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Surprising Science

Running: Now Even Healthier

Today, Tara-Parker Pope of the New York Times “Well” blog reports on a flurry of studies suggesting that, contrary to popular opinion, running may in fact be good for your knees. Not only does the repetitive strain have little ill effects, but it can also prevent the arthritis associated with other impact sports. The reason for this is, because running involves constant repetitions of the same movement, the knee’s cartilage becomes accustomed to the motion and creates a “groove” that is resistant to injury. The only danger to this biological trick is that another injury may slightly realign the stride, leading the knee away from the groove and towards arthritis.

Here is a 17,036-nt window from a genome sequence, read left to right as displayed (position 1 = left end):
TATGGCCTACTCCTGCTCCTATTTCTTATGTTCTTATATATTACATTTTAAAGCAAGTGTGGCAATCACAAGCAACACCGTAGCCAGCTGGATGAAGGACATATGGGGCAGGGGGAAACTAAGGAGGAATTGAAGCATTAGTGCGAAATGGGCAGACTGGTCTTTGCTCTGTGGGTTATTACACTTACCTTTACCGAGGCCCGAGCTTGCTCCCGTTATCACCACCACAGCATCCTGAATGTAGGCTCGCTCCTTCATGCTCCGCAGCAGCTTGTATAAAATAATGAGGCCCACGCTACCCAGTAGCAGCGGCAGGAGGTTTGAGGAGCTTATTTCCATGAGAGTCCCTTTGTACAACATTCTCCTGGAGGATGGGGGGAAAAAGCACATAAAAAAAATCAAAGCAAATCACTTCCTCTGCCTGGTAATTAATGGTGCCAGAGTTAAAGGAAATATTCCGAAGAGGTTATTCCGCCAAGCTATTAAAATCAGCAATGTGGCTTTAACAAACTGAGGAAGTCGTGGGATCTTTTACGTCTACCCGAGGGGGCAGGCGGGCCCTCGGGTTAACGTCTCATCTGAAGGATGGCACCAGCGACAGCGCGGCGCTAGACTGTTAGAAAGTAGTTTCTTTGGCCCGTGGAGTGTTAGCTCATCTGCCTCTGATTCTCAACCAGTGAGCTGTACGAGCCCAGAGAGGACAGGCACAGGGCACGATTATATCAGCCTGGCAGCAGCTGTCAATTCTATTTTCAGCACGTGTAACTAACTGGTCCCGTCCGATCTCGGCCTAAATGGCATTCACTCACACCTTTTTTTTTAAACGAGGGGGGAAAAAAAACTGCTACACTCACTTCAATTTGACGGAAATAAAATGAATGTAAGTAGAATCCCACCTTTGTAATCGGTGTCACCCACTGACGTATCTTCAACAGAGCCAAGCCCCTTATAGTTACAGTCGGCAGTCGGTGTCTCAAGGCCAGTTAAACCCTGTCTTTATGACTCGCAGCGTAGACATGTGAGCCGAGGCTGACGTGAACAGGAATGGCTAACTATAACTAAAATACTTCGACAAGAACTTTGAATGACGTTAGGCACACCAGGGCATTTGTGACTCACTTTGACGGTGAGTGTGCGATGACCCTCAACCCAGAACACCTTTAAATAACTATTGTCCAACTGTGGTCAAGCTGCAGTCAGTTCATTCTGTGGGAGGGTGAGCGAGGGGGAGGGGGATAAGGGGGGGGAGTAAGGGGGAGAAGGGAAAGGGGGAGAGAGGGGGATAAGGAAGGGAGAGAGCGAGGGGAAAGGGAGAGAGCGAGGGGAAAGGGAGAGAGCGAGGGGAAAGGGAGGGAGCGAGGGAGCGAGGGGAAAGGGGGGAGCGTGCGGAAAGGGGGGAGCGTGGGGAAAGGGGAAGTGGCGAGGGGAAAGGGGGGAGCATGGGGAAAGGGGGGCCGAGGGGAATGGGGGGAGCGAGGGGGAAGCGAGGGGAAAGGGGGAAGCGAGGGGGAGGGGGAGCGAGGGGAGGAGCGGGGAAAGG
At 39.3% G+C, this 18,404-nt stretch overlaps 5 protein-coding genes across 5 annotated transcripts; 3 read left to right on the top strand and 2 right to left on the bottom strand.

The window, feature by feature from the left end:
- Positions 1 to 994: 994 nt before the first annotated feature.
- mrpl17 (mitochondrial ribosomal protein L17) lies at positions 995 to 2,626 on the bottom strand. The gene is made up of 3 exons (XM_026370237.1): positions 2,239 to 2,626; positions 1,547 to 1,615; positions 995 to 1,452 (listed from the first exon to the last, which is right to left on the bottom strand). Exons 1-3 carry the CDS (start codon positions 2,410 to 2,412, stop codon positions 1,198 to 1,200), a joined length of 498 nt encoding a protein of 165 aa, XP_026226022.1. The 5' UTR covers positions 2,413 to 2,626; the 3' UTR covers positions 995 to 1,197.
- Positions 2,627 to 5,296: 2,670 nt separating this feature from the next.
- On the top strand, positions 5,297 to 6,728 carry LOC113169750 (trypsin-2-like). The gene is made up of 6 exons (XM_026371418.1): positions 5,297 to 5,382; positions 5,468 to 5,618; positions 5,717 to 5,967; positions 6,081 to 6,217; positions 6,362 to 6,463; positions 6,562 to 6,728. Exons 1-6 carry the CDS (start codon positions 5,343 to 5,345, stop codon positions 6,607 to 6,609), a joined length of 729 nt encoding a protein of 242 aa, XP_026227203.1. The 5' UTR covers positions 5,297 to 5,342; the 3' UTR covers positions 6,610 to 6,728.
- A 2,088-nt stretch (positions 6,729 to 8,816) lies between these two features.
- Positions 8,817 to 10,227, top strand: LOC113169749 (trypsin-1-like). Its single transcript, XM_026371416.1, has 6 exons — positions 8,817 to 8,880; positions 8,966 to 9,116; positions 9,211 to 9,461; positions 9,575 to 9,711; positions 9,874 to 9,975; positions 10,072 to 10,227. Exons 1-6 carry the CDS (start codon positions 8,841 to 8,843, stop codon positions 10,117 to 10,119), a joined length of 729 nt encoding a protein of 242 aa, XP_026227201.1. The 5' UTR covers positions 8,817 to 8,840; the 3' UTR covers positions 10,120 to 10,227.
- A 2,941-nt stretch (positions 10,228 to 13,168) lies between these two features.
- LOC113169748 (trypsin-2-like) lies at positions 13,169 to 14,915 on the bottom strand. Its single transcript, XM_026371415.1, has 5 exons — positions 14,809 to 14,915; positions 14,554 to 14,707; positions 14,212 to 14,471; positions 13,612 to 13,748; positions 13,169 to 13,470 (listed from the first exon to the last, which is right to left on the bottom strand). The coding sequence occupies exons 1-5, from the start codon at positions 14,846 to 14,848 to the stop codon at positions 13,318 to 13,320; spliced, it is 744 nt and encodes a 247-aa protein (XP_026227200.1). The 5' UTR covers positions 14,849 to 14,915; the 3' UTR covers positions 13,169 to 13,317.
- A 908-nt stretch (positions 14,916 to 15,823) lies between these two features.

Author Christopher McDougall agrees that running is a natural, healthy movement programmed into humans by evolution. In fact, he suggests that the major evil pulling runners away from their natural strides and towards injury is running shoes. The solution? Run barefoot.

In his bestsellerBorn to Run, McDougall makes the case that humans have been programmed to be runners since the evolutionary days of persistence hunts, and that jogging is not only a healthy lifestyle choice, but a path to enlightenment. Following in the footsteps of our ancestors and running barefoot gets a host of extra muscles, like the toes, involved in running, and they align the stride in such a consistent manner that injury can become a thing of the past.  But don’t throw the sneakers away just yet.  If your knees have adjusted to heavily cushioned shoes, graduating out of them can be a tricky process, and doctors advise you take it slow.

Though they likely don’t run barefoot, two Big Thinkers swear by their daily jogs:  Newark mayor Cory Booker and foreign policy journalist Ronen Bergman.


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